I've done a lot of traveling and business in this area lately and there is not much significant difference (except that New York City is obviously bigger than anywhere else).
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Old 05-24-2015, 08:18 PM
 
Location: Virginia Beach
4,214 posts, read 2,842,150 times
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Forget the technical, "official" definition of Mid-Atlantic. In reality/general parlance, Mid-Atlantic is centered on the Baltimore-Washington metropolis; it extends south to include Greater Richmond and Hampton Roads; it includes all of Delaware south of Wilmington; and potentially westward to include the areas of Charrlottesville and Culpeper in Virginia, and Hagerstown in Maryland....

It's northern border ends at Maryland-Pennsylvania. Listen, I have family in Harrisburg and Williamsport, PA, and I'm familiar with those areas. Pennsylvania is its own identity, and the term Mid-Atlantic is not identifiable by locals. I used to live in Upstate New York--same thing, they don't identify as Mid-Atlantic. And I guess you can make an argument for South Jersey, but in my experience, people from Jersey don't identify as Mid-Atlantic, they're Jersey...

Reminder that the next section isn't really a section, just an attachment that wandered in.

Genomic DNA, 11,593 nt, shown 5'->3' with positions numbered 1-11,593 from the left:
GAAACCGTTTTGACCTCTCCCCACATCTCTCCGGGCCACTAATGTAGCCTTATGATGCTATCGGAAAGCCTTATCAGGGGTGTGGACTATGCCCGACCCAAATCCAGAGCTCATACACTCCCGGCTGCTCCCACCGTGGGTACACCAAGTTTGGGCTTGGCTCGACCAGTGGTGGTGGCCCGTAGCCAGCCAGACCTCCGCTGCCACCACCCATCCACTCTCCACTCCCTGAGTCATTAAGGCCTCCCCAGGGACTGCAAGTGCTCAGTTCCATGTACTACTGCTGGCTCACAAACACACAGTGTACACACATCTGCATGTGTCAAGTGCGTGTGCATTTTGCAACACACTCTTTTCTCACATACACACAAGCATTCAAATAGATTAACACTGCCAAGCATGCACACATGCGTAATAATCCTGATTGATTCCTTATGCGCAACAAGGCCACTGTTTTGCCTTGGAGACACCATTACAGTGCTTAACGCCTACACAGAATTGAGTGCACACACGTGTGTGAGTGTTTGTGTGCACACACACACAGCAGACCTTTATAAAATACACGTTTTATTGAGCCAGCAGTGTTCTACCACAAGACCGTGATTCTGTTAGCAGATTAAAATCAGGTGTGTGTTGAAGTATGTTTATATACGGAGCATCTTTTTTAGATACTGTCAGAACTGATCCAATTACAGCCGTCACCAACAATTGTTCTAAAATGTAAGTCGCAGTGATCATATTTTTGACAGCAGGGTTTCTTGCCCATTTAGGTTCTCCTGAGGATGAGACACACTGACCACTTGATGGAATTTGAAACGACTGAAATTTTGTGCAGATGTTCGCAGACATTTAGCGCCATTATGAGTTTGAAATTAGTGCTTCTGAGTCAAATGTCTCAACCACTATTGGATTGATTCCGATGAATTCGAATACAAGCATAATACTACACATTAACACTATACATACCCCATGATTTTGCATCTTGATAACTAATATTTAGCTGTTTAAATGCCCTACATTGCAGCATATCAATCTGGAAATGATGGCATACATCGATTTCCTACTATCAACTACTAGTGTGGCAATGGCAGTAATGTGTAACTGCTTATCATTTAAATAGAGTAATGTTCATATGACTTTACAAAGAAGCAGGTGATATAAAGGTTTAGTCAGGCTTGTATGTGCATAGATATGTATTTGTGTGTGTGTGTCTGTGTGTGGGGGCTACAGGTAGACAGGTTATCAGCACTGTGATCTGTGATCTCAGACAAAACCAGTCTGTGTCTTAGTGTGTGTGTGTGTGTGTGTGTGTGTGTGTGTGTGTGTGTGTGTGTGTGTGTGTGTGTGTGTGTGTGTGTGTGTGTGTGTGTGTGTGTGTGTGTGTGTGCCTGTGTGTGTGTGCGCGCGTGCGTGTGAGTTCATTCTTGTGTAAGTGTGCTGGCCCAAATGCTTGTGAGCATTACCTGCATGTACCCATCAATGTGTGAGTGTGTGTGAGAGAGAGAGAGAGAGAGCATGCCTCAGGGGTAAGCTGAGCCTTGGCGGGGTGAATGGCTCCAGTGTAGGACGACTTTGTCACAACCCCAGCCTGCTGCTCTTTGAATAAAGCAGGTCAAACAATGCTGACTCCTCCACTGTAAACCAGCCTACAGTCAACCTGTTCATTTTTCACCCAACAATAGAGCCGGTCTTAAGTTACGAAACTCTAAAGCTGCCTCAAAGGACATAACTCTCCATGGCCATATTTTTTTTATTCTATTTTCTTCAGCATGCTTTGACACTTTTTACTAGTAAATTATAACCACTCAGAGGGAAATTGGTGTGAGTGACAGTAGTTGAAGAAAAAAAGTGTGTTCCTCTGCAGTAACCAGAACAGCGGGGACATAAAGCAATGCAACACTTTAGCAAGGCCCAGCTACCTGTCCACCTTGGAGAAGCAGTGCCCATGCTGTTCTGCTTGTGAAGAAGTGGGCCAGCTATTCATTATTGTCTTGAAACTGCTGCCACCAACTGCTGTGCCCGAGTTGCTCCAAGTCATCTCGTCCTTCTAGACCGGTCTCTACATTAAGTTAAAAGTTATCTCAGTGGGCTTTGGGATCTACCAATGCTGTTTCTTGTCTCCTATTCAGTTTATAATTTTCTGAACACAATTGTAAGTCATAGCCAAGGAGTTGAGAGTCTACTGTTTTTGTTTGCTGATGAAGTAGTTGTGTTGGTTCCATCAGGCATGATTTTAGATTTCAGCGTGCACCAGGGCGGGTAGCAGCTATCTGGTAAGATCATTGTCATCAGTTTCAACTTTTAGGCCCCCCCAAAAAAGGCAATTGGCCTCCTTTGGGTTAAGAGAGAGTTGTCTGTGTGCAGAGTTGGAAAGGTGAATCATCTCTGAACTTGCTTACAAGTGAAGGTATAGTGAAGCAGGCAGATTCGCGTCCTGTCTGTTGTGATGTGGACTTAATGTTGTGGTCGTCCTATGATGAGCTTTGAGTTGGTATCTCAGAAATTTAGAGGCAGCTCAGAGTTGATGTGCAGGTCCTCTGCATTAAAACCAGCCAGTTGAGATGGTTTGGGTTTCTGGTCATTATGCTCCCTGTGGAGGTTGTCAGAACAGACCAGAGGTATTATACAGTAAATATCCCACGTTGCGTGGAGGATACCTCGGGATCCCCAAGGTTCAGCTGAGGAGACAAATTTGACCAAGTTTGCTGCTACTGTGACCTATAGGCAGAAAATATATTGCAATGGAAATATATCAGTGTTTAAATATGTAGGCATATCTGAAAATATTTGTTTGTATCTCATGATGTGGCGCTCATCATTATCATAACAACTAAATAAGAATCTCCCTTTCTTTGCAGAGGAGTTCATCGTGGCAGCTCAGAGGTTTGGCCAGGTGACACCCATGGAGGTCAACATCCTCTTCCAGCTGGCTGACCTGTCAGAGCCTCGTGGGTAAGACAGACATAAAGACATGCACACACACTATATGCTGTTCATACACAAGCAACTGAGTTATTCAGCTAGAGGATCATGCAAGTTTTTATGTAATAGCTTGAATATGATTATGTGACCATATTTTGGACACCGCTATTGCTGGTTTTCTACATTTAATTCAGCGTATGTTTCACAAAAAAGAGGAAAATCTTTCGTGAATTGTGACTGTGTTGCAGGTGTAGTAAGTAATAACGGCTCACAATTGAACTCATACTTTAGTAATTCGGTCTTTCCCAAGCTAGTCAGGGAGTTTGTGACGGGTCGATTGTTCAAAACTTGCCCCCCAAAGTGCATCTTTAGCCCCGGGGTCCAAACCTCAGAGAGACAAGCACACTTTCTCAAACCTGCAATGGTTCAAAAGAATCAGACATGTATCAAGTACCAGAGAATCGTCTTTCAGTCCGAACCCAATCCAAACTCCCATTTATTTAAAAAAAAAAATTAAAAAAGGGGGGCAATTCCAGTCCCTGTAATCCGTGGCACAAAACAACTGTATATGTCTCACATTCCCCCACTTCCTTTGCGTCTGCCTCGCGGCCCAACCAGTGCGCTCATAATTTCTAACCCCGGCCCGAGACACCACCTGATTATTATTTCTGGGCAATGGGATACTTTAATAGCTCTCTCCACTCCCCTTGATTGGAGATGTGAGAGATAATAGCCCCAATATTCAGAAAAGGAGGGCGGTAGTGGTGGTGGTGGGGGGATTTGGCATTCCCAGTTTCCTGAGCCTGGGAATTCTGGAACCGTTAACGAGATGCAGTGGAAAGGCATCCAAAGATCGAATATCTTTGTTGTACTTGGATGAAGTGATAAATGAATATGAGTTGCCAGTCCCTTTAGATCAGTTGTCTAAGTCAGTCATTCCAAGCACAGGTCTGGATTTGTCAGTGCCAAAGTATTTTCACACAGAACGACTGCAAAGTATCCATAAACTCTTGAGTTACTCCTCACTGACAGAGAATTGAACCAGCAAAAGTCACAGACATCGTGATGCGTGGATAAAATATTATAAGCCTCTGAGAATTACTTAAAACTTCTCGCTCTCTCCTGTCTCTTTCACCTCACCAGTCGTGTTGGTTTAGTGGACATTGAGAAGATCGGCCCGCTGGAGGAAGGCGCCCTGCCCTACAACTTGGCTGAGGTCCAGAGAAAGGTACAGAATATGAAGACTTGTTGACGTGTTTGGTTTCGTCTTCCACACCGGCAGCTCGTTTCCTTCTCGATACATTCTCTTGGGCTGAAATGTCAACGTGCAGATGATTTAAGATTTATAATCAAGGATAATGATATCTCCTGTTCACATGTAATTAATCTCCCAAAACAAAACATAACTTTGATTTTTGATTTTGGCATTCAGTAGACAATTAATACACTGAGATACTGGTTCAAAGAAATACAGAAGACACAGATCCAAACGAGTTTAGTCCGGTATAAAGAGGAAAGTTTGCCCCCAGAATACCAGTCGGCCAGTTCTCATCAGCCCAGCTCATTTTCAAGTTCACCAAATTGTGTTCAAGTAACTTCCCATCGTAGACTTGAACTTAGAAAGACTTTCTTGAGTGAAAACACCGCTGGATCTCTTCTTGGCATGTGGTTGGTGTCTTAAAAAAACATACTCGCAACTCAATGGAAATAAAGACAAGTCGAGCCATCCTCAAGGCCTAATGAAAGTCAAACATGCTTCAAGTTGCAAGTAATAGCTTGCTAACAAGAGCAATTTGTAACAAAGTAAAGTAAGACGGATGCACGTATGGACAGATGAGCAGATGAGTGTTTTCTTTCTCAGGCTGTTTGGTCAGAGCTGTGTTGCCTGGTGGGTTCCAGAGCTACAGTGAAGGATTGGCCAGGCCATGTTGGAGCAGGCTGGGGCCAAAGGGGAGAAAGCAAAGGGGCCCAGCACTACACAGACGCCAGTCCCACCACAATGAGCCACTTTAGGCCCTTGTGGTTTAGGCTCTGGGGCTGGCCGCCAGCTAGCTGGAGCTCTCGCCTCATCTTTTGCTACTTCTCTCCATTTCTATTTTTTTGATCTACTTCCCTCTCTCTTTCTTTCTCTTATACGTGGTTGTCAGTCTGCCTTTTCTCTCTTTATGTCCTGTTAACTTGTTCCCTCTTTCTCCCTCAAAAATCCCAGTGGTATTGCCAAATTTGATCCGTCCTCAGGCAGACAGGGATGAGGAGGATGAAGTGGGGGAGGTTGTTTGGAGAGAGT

The term in itself isn't all inclusive, because all of VA isn't considered Mid-Atlantic. Almost all of Maryland is, but not the extreme western panhandle. And North Carolina isn't included in a general, realistic sense. The technical definition is not accurate as to what is realistically thought of as Mid-Atlantic. The Mid-Atlantic is basically considered, in layman's terms, the gray area between north and south on the East Coast....
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Old 05-24-2015, 09:03 PM
 
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North Carolina wouldn't be included in the Mid-Atlantic, I feel like NC is comfortably in the South. You don't really see any mention of "Mid-Atlantic" in NC like you might in Maryland or the DC area. People in Raleigh admit that they're living in the South, although I've heard a few in this area use the term "Down south" or even "The South" when referring to South Carolina and the Deep South. The Outer Banks could possibly be included in the Mid-Atlantic, at least if people call the Hampton Roads "Mid-Atlantic" over "southern" since the two regions aren't terribly far apart.